“KDA inspectors pass rides when and only when those comments have been addressed,” Southard said. “Upon those remarks being addressed, KDA checks the pass box afterwards and then places a KDA inspection sticker on the ride.”

Inspectors verified that the remarks had been addressed before the ride opened on Aug. 18, Southard said.

The passed inspection is dated Aug. 16; the next inspection came with the “stop order” the Department of Agriculture issued after Haywood was hurt.

Within an hour and a half of opening the ride, problems had emerged. One of the ride’s movable platforms was not raising all the way up, and hydraulic fluid was leaking from underneath the platform. Patrons were walked off the ride while workers looked into it, state records show.

Haywood and his coworkers went under the ride, he said, and it was determined the leak was caused by a faulty O-ring.

Haywood said he asked his coworkers to bring braces to hold the platform up. But the maintenance worker began replacing the O-ring immediately.

“Before [my co-workers] could put the braces in, [the maintenance employee] just pulled the valve out,” Haywood said. “And that’s when it came down on me.”

Haywood said pulling the valve out caused the ride to lose pressure and fall. When the Kentucky Occupational Safety and Health inspectors investigated later, that agency’s report deemed the reason for the platform’s drop “currently unknown.”

Haywood was pinned underneath the ride sitting up.The force of the ride began to push his head toward his feet.

Haywood said it felt like “forever,” and he was quickly losing his breath.

“If it wasn’t for those three guys that were working with me, I would not have been here today,” he said.

Only Haywood was trapped, and the others were able to lift the heavy platform up just enough to place blocks underneath. Haywood fell over and laid down on one side before he was transported to the University of Louisville Hospital.

Haywood suffered three broken vertebrae in his back and spent six days in the hospital.

Submitted

Duanne Haywood ziplining, before he says the accident at the fair prevented him from doing these types of activities.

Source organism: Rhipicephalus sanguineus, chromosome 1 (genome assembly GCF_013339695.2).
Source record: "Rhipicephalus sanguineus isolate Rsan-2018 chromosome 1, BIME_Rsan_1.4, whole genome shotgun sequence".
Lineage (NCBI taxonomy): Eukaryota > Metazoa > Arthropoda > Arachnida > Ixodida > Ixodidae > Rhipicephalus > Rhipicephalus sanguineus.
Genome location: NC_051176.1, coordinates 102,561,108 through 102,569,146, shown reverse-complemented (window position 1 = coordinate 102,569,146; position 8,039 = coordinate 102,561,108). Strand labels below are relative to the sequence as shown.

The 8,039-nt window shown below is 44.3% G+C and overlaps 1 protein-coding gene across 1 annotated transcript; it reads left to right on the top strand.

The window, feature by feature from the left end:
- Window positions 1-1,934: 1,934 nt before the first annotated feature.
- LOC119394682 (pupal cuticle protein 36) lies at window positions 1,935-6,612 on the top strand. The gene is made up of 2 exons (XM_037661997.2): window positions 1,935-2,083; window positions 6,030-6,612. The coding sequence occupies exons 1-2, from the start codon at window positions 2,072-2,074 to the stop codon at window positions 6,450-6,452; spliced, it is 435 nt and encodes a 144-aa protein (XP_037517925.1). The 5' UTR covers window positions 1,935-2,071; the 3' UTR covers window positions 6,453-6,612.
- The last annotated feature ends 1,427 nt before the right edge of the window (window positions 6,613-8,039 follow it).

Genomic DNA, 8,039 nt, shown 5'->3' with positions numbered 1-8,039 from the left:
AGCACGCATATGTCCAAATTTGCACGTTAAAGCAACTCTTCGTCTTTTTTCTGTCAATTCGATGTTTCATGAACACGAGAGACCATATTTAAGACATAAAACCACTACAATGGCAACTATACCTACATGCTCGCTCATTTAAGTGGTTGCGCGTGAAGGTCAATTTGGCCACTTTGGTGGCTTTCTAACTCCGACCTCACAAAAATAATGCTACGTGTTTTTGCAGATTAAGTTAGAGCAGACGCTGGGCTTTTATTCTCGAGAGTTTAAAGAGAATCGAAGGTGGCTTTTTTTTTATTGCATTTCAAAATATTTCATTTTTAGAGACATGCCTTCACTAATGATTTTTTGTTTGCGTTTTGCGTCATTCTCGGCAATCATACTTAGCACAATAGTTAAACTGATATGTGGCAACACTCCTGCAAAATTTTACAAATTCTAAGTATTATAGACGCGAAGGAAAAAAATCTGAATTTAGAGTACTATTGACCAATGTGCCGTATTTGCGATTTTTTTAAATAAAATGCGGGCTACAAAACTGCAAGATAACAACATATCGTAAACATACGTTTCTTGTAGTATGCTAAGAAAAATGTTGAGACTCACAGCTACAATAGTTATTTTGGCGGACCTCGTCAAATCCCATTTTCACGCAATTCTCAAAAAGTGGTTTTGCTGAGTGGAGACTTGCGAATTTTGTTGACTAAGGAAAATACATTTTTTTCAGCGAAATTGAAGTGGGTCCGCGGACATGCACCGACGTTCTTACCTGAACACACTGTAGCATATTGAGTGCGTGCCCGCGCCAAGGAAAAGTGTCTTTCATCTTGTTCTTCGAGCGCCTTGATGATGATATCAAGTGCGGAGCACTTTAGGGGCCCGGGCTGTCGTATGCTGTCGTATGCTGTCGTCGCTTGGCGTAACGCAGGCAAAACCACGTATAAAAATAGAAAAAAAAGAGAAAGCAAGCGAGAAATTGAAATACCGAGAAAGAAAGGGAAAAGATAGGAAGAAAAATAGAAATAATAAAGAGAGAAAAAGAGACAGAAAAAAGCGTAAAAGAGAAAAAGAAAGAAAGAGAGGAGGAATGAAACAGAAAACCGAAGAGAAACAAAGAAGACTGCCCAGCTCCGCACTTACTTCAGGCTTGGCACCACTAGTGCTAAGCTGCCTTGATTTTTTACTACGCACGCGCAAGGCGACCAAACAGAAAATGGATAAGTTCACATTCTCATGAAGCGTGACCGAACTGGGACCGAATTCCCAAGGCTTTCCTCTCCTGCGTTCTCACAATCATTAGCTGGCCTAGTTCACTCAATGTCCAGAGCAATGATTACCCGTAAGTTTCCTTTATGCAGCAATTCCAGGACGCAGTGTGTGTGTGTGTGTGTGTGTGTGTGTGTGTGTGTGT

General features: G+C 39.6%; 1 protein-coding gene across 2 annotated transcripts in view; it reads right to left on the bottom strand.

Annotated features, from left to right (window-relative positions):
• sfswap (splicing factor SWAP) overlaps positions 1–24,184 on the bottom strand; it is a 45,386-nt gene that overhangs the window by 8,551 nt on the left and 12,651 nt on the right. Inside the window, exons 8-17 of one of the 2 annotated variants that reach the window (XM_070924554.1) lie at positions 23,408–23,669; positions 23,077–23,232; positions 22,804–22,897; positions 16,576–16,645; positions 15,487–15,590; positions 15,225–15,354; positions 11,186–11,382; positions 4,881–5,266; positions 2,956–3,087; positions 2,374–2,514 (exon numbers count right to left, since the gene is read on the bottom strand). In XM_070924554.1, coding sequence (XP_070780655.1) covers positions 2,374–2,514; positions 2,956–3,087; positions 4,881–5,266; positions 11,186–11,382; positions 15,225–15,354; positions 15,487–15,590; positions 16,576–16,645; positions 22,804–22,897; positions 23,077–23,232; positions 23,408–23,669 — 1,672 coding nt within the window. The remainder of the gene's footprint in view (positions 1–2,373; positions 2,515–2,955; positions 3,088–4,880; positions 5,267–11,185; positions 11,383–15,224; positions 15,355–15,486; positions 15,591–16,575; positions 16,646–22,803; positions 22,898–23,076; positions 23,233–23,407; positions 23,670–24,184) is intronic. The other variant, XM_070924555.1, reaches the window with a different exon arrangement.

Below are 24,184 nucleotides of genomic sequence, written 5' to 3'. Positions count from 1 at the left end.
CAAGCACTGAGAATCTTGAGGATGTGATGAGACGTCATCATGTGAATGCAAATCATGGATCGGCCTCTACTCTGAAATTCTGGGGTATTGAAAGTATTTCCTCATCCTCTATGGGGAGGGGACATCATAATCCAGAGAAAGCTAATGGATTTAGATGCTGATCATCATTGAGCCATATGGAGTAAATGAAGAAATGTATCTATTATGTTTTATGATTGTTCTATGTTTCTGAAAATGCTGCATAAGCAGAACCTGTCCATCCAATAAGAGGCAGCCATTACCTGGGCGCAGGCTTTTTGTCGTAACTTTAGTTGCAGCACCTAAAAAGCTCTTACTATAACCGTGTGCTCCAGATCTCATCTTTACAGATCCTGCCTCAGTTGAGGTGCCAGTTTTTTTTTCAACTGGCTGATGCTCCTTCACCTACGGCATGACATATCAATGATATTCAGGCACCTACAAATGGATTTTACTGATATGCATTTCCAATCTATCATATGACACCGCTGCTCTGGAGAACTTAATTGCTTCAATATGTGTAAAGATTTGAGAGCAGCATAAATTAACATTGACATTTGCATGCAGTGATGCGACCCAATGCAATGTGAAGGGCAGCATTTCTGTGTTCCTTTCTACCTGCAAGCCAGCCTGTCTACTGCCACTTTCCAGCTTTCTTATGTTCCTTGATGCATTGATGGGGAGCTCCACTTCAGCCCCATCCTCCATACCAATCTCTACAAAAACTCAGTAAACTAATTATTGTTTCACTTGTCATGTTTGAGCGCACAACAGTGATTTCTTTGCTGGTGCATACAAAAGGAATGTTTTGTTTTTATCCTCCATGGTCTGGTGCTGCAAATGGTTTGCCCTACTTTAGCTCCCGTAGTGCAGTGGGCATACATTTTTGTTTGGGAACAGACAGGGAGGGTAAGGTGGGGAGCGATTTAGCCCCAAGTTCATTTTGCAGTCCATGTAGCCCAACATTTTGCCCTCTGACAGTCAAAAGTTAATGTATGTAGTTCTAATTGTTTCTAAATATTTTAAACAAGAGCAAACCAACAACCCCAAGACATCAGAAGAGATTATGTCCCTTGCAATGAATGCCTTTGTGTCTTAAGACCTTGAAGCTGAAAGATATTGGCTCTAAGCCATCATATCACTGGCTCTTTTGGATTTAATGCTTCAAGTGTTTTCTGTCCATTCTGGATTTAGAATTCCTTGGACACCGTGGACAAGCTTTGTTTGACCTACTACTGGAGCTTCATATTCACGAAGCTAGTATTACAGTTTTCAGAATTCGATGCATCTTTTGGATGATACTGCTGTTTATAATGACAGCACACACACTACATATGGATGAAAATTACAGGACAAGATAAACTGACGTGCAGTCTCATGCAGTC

A year removed from the incident, he still suffers from extreme back pain, can’t stand or walk around for very long and has been told he won’t be able to lift more than 20 pounds for the rest of his life.

Back in South Africa, where he’s from, Haywood can no longer fill his free time with fishing, off-road motorbiking and bungee jumping like he used to.

“My life has come to a complete halt,” he said.

The Fireball ride is not operating at this year’s fair. A company spokesperson said all their Fireballs have been sold.

Training Lacking, Former Workers Say

Two of the violations KY OSH issued to NAME were for deficient training in how to lock out the hydraulic energy sources on the Fireball ride, and for having deficient machine-specific procedures for not using blocks or jacks to block energy sources during maintenance of the ride.

Haywood and other former NAME employees said none of those violations come as a surprise to them.

Among the other 2018 injuries the company logged during its tour through the United States:

  • Three times, NAME employees were injured by the Tilt-A-Whirl.
  • In May 2018, an employee injured his back when the ride sign for the Starship fell on him while the ride was being disassembled.
  • In July 2018, employee was struck in the head by the 1001 Nights ride “while he was cleaning himself off from customer’s vomit.”

Former employees told KyCIR they felt the work environment was unsafe.

According to three former employees, training at NAME consists of learning from the ride operators who have worked on specific rides for a year or two.

“After you’ve been on a ride for a day or two and they see nobody’s gotten hurt or whatever,” Haywood says, “one of the bosses pitches up with a piece of paper and you just sign it. Then according to them, you’ve had official training.”

Ben Pieterse, a former NAME All-Star Amusement ride operator who worked with Haywood, agreed. He said he signed papers for a company inspector affirming he learned “what to do and what not to do” from coworkers.

“What they tell you to do is the training you get,” Pieterse said.

Pieterse said he hurt his back a few times lifting heavy parts of the Mega Drop ride. At 25, he said he needs a back brace every day as a result.

Martin Fourie said he started working for NAME All-Star Amusement in 2014, and his bosses really “took care” of him. But he also said no manager spent time officially teaching him how to operate the rides.

So he and his co-workers did things in the safest way they could have.

“There were some times when you had to do things that weren’t very safe,” Fourie said.

Early this year, NAME hired a new national safety director and he is very familiar with the company, as he was Kentucky Department of Agriculture’s chief ride inspector for 16 years.

Chad Halsey left the state before Haywood’s injury and did not oversee inspections at the fair last summer. He began working for NAME in January.